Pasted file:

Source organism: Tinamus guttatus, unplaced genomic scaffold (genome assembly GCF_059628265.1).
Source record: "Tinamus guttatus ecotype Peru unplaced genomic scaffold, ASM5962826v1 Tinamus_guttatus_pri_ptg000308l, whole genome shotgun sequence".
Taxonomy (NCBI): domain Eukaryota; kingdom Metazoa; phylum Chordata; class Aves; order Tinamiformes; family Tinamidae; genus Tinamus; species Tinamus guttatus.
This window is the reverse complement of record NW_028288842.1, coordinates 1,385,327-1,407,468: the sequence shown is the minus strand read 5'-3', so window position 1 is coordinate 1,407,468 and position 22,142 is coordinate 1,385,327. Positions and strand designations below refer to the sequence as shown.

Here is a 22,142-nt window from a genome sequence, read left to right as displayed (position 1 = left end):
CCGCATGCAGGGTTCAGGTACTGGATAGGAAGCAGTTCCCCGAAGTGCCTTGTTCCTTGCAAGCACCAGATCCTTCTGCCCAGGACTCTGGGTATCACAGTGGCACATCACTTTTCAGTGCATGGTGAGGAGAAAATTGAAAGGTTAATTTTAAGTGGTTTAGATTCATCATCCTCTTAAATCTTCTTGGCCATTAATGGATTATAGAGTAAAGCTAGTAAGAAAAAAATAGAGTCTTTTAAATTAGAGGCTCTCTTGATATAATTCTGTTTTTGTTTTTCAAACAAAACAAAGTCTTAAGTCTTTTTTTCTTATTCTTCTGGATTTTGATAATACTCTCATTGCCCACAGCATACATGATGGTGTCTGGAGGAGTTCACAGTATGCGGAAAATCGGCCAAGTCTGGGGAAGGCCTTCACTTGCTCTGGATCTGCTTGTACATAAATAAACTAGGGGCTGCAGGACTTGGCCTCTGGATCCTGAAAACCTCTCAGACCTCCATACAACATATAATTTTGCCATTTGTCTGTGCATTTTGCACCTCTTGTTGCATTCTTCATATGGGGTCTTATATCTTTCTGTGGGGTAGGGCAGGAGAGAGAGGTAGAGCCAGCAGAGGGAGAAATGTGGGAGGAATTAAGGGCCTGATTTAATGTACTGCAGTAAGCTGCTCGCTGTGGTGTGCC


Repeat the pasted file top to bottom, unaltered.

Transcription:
Source organism: Tinamus guttatus, unplaced genomic scaffold (genome assembly GCF_059628265.1).
Source record: "Tinamus guttatus ecotype Peru unplaced genomic scaffold, ASM5962826v1 Tinamus_guttatus_pri_ptg000308l, whole genome shotgun sequence".
Taxonomy (NCBI): domain Eukaryota; kingdom Metazoa; phylum Chordata; class Aves; order Tinamiformes; family Tinamidae; genus Tinamus; species Tinamus guttatus.
This window is the reverse complement of record NW_028288842.1, coordinates 1,385,327-1,407,468: the sequence shown is the minus strand read 5'-3', so window position 1 is coordinate 1,407,468 and position 22,142 is coordinate 1,385,327. Positions and strand designations below refer to the sequence as shown.

Here is a 22,142-nt window from a genome sequence, read left to right as displayed (position 1 = left end):
CCGCATGCAGGGTTCAGGTACTGGATAGGAAGCAGTTCCCCGAAGTGCCTTGTTCCTTGCAAGCACCAGATCCTTCTGCCCAGGACTCTGGGTATCACAGTGGCACATCACTTTTCAGTGCATGGTGAGGAGAAAATTGAAAGGTTAATTTTAAGTGGTTTAGATTCATCATCCTCTTAAATCTTCTTGGCCATTAATGGATTATAGAGTAAAGCTAGTAAGAAAAAAATAGAGTCTTTTAAATTAGAGGCTCTCTTGATATAATTCTGTTTTTGTTTTTCAAACAAAACAAAGTCTTAAGTCTTTTTTTCTTATTCTTCTGGATTTTGATAATACTCTCATTGCCCACAGCATACATGATGGTGTCTGGAGGAGTTCACAGTATGCGGAAAATCGGCCAAGTCTGGGGAAGGCCTTCACTTGCTCTGGATCTGCTTGTACATAAATAAACTAGGGGCTGCAGGACTTGGCCTCTGGATCCTGAAAACCTCTCAGACCTCCATACAACATATAATTTTGCCATTTGTCTGTGCATTTTGCACCTCTTGTTGCATTCTTCATATGGGGTCTTATATCTTTCTGTGGGGTAGGGCAGGAGAGAGAGGTAGAGCCAGCAGAGGGAGAAATGTGGGAGGAATTAAGGGCCTGATTTAATGTACTGCAGTAAGCTGCTCGCTGTGGTGTGCC